easyJet has always been an interesting low-cost airline to observe because, unlike its competitors, it keeps a keen focus on primary airports. Other airlines opt to fly to further away, secondary airports, for the sake of cheaper landing fees. CEO Johan Lundgren explained that the easyJet strategy works best when it is a top airline at a primary airport.
Low-cost convenience at its heart
When easyJet was created, its founder had a vision of democratizing travel and making it possible for everyone to fly, not just the wealthiest. Speaking exclusively to Simple Flying, CEO Johan Lundgren noted that, on that front, the airline has kept its promise. He said,
“This has always been at the core of the easyJet strategy. easyJet that was built on the foundation to democratize travel. The founder set it up as a way to say that look, it can’t be right that this experience should only be there for rich and wealthy and privileged people. So as part of deregulation we started to offer flights that wouldn’t cost more than a pair of jeans and, by the way, jeans cost way more now than they did back then, so from a customer’s perspective we really kept our promise on that.”
For most low-cost airlines, part of the package of keeping costs low often means flying into secondary airports. These are sometimes rather far away from the cities they are tied with, leaving passengers with a long trek to get to the place they actually want to go. But, for the airline, this means cheaper fees, which it can then pass on to the passengers in the form of cheaper fares.
For easyJet, this has never been a focus. Lungren explained that the strategy was always to fly to a primary airport, noting,
“The other part of the core strategy was actually to fly at primary airports, and to have leading positions at primary airports. Our model works the best when we are number one or number two in the primary airport. We’re not interested in flying to airports you can’t pronounce; we’re not interested in flying to places where actually there’s nothing there apart from an airstrip on a field somewhere. That’s just not what we do, we fly into where people live.”
We’ve all experienced the frustration of being deposited at an airport that is not actually very close to where we wanted to go. Take Frankfurt Hahn as an example – it’s about an hour and a half from its namesake city. Oslo-Torp is about the same travel time from Oslo, while Paris Vatry is an incredible 131 miles from Paris, over two hours travel time.
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300 million people within an hour
The benefit of being at primary airports is the large catchment area of people nearby. For easyJet, this is crucial to its strategy. Lungren explained,
“There are 300 million people across Europe that live within one hour’s drive from an easyJet airport. That’s a lot. So that’s what we decided early on that’s where our focus is going to be. Strategy is very much about making a choice, and we decided that the choice was going to be at these airports.”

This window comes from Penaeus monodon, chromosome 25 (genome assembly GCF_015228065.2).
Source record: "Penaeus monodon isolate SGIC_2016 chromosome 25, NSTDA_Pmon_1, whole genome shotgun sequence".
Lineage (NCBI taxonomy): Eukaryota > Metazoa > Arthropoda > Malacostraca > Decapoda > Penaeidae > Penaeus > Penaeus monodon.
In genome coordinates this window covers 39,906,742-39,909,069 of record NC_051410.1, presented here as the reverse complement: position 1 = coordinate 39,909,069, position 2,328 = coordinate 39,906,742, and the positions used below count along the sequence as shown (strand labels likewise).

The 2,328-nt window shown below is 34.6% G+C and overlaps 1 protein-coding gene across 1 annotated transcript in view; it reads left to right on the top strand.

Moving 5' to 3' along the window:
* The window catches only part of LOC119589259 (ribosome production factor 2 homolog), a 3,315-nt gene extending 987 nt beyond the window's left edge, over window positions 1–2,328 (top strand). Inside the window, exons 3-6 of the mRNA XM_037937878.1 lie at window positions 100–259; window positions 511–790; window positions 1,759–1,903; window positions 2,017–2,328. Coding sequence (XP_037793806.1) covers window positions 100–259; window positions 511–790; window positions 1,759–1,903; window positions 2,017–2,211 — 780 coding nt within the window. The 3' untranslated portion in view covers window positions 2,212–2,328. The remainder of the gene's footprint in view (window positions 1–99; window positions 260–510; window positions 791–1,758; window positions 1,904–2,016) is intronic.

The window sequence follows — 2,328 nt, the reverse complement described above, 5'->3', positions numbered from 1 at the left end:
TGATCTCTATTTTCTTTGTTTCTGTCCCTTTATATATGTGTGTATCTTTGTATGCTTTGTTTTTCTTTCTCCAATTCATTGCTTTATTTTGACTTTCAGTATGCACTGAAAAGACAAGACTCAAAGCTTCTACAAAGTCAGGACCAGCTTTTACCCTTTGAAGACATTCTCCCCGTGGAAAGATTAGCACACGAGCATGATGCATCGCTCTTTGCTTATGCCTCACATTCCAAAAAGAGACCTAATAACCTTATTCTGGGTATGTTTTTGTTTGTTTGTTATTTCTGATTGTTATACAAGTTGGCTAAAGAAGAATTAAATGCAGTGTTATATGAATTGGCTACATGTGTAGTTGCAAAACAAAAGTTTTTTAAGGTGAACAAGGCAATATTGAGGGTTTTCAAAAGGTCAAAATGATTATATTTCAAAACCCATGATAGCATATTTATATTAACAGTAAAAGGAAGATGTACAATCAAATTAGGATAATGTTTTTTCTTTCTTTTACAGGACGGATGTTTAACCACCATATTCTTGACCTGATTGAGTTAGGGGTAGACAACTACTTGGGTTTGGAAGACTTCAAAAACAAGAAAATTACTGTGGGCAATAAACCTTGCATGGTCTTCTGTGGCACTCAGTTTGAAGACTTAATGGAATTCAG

In its end-of-year report in 2019, easyJet stated that 99% of its seat capacity was directed at key, primary airports. At the time, the airline was either number one or number two at 27 primary airports in Europe. In France, these included Nice, Lyon, Bordeaux, Lille and Grenoble, as well as a number two position in Paris Charles de Gaulle and Toulouse. In Italy, it was number one at Milan Malpensa, Venice, and Naples.
While it had already identified more airports where GDP and passenger volumes were high, COVID has put the brakes on expansion. Now, the airline has pulled out of some of its secondary airports, consolidating its position at the primary airports to weather the crisis.
But aren’t secondary airports cheaper?
The downside of operating from primary airports is the additional cost implication for this convenience. This has seen airlines like Ryanair targeting the airports with the lowest cost in order to keep its fares cheap. However, for easyJet, it has found an opportunity to offer more convenient flights while still keeping its costs down. Lundgren explained,
“We saw that there were a lot of inefficient legacy carriers operating at these airports. Highly costly and easy to compete with, and a number of these airports were also slot constrained. By building a strong position, we have a fantastic way of competing with inefficient airlines and making very good returns on that.
“When we have these positions, and we are at scale, we get efficiencies. When we do a lot of frequencies, our unit cost goes down. We get a strong presence and high awareness in the markets where we operate, so the cost of the acquisition of the customer also falls quite dramatically. So that’s where the model works, and this outweighs the disadvantage that these primary airports are also more expensive than some of these airfields that you can’t pronounce. We have a great opportunity to still to build on that.”
Through COVID, easyJet has further solidified its position at a number of primary airports. At Gatwick, for example, the airline acquired slots after the failure of Thomas Cook, and again as part of the development of Norwegian. It has upped its capacity there from 66 to 71 aircraft, and Lundgren is keen to add more if the opportunity arises. He said,
“We’re going to continue to look at gradually taking these positions as they become available, because the majority of our competition is still against the legacy carriers who are retrenching. That’s why this is a fantastic opportunity for us.”
What do you think of easyJet’s focus on primary airports?